Be responsible in your reporting, Osoba warns online publishers

Be responsible in your reporting, Osoba warns online publishers
Former Ogun gov. Segun Osoba

Former Governor of Ogun State and veteran journalist, Chief Olusegun Osoba, has warned online journalists to be responsible in their reporting, particularly in the area of the economy and politics.

According to him, the media has a major role to play in presenting issues in a way that helps the public to make sense out of contending views.

Osoba gave the warning on Friday in Lagos at the second annual conference of the Guild of Corporate Online Publishers (GOCOP).

His words:  Whilst I will be looking forward to the outcome of your deliberations, I note that when the subjects of discourse touch the economy, credible elections and security of our country, there is no doubt that there is a lot to chew upon. Precipitate publications on the economy without appropriate contextual analysis are not the forte of responsible journalism. Naked partisanship that downplays the views and positions of some candidates so as to promote our biases is not the way to build credibility for our news organisations or the electoral process.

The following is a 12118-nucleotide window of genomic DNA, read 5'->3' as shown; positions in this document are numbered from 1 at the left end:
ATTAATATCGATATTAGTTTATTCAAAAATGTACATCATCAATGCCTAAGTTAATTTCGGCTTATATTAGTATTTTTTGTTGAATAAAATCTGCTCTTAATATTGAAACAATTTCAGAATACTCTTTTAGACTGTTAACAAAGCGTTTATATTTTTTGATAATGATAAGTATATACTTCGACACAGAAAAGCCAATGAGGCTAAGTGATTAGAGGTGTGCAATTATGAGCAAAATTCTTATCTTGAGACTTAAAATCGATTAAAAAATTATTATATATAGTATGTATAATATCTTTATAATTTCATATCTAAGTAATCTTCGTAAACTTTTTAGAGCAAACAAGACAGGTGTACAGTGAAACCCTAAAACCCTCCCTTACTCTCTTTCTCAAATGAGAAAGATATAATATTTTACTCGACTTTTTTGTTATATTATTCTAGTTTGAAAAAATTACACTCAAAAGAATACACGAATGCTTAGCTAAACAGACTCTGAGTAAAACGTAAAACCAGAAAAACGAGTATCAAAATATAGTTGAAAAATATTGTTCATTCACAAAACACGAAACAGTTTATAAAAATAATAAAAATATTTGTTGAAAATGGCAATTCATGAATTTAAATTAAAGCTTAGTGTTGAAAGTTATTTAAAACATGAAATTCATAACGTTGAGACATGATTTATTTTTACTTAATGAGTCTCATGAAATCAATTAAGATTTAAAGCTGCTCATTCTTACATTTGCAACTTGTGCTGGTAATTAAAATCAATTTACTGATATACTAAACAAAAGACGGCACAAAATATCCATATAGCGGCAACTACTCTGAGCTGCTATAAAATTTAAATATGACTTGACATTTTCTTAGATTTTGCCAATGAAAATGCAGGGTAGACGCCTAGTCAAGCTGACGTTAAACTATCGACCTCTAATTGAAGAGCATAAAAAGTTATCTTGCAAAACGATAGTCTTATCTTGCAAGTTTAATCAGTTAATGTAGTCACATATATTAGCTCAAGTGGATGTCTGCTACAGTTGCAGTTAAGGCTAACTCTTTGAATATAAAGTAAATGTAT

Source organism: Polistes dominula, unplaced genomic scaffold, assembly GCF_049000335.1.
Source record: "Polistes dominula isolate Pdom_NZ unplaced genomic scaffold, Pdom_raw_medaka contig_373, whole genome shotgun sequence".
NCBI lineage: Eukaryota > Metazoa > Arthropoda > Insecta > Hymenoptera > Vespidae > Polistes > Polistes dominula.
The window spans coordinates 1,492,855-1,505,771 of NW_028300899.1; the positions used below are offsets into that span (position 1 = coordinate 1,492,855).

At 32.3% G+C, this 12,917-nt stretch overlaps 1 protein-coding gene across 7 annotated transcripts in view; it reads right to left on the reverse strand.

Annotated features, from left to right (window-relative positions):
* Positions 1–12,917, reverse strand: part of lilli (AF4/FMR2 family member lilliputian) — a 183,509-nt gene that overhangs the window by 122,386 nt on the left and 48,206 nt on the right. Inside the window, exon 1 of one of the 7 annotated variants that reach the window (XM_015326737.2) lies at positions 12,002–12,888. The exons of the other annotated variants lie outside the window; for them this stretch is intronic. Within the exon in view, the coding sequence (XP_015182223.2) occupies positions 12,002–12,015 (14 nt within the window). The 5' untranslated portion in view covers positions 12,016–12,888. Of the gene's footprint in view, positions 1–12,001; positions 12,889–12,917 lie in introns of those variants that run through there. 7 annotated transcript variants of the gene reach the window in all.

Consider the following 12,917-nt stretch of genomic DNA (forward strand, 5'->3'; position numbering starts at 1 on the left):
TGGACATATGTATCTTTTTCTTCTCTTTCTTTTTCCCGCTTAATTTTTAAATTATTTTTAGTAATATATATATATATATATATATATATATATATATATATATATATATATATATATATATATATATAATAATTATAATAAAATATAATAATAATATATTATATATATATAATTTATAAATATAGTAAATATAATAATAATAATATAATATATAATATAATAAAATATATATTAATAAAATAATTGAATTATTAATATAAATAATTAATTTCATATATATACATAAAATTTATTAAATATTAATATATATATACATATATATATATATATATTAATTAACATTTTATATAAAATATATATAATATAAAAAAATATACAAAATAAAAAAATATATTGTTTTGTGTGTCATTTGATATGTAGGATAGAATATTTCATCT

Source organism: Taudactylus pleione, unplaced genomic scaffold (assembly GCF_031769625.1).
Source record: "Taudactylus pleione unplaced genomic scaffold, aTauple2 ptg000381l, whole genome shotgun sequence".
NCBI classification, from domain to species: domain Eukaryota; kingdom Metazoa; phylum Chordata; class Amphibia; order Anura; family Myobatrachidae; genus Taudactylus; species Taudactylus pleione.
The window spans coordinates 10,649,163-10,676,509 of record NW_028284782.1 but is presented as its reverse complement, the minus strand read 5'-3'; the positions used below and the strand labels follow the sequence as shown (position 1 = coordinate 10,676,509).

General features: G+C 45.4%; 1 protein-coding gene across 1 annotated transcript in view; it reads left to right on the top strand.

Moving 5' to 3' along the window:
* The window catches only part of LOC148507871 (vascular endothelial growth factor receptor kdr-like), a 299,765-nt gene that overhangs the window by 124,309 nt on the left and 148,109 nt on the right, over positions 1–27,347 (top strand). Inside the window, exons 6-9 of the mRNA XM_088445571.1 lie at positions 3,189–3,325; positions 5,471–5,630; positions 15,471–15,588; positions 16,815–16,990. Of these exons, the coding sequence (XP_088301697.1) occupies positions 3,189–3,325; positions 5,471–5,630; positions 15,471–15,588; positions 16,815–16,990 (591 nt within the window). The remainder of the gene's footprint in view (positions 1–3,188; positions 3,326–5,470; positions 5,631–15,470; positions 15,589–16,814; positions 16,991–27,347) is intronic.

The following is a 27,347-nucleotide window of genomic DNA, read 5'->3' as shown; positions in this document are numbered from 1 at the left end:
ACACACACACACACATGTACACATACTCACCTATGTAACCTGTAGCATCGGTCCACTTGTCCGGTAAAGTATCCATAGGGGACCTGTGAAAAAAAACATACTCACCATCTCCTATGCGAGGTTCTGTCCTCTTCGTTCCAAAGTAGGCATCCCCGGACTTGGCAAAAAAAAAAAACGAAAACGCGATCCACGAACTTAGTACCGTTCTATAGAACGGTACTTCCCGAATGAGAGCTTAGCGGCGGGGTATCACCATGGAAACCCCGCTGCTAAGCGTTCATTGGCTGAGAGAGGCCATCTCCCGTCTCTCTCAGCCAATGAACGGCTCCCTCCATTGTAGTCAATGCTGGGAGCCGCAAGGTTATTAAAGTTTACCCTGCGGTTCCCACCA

“The media have a major role to play as impartial arbiters who should present the issues, the candidates and their positions on these issues in a way that helps the public to make sense out of the contending views. It is good to get the news first but it is certainly better to get it right.”

Osoba who was represented at the event by another veteran journalist, Mr. Lanre Idowu, said GOCOP should make its members to realise the extent of their power.

According to him, if there was any medium that had the greatest potential to stoke conflict through precipitate and unverified information, it was the online media.

He said in a country with still a large population of the uneducated, there was need to be careful not to unwittingly stoke violent conflicts, stunt economic development and imperil the future of our people.

“I urge you to remain apostles of good journalism where facts remain sacred and informed commentary is free,” he said.

Osoba also declared that online journalism had come to stay.

“What was seen as the future has indeed become the present. At the touch of a laptop or tablet keyboard, information travels across geographical space and time zones. What was deemed impossible has become real. The world is only a click away. The development is both exhilarating and bewildering,” he said.

He stressed that while online publishing is  positive in the sense that it opens the world to greater exploration, it has its negative side.

That, he said, could come in the ease and race to share information which is open to great abuse if met with lack of sufficient care and diligence.

He explained:  “It is this abuse manifested in the shape of fake news, unverified information and the inclination for mischief and blackmail by some bloggers that threatens the integrity of the online medium.

“It is a global concern that you need to continuously look into. How can we reduce the proclivity for this errant behaviour? How much training and retraining can you put together for your members and other online practitioners to ensure we do not allow the menace to grow?”